You are here

Charles H. Wright Museum of African American History

-A A +A
1997–1998, Howard Sims of Sims-Varner. 315 E. Warren Ave.

This huge museum of African American history expresses its purpose in form, motifs, and detail. The dome above a rotunda is based on African buildings, and the sculptural columns mimic a traditional African rope motif. The brass, bronze, mahogany, and marble materials are native to Africa. African masks, designed by Richard Bennett, mark the entrance and state the function.

Dr. Charles Wright (1918–2002), a Detroit physician and historian, founded the Museum of African American History in 1965. First housed in two dwellings, the museum was moved in 1987 to a larger building. One year after the current museum opened, it was rededicated and renamed for Wright. At its dedication the museum was the largest of its kind ever built. Its supporters anticipated it would serve as a national tourist destination, but attendance and revenue declined in 2004. Since then new core exhibits have been installed.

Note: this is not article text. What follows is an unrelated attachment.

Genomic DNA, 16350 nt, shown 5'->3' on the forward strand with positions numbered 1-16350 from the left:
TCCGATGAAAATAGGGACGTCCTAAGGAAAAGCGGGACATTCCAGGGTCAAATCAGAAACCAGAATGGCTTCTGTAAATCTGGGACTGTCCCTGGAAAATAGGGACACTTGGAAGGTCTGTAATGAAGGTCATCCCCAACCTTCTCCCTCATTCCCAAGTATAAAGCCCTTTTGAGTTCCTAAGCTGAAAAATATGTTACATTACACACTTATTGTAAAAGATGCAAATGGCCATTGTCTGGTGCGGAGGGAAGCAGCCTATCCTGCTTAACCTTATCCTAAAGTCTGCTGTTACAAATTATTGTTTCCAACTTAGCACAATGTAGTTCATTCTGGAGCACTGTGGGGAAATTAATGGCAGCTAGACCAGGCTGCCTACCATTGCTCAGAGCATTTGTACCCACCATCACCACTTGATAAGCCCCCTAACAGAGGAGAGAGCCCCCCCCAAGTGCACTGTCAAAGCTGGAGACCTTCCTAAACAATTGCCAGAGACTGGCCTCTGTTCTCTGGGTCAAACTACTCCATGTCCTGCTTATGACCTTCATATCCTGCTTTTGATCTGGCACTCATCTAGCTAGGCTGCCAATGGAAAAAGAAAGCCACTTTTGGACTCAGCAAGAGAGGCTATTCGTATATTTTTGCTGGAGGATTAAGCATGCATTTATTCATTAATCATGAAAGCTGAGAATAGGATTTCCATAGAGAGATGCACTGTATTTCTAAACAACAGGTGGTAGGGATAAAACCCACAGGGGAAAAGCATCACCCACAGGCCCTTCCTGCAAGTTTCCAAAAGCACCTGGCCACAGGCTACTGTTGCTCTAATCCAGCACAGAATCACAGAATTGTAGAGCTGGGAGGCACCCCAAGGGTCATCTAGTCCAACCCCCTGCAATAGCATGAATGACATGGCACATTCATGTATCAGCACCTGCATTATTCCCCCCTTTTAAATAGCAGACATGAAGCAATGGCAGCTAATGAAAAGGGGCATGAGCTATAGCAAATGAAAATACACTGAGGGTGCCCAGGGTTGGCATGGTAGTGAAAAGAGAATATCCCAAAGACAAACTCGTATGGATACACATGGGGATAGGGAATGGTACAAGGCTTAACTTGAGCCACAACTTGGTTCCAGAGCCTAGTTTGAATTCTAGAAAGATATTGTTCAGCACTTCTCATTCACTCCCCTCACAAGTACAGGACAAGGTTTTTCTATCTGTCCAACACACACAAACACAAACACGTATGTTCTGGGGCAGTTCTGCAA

Writing Credits

Author: 
Kathryn Bishop Eckert
×

Data

What's Nearby

Citation

Kathryn Bishop Eckert, "Charles H. Wright Museum of African American History", [Detroit, Michigan], SAH Archipedia, eds. Gabrielle Esperdy and Karen Kingsley, Charlottesville: UVaP, 2012—, http://sah-archipedia.org/buildings/MI-01-WN66.

Print Source

Cover: Buildings of Michigan

Buildings of Michigan, Kathryn Bishop Eckert. Charlottesville: University of Virginia Press, 2012, 88-89.

If SAH Archipedia has been useful to you, please consider supporting it.

SAH Archipedia tells the story of the United States through its buildings, landscapes, and cities. This freely available resource empowers the public with authoritative knowledge that deepens their understanding and appreciation of the built environment. But the Society of Architectural Historians, which created SAH Archipedia with University of Virginia Press, needs your support to maintain the high-caliber research, writing, photography, cartography, editing, design, and programming that make SAH Archipedia a trusted online resource available to all who value the history of place, heritage tourism, and learning.

, ,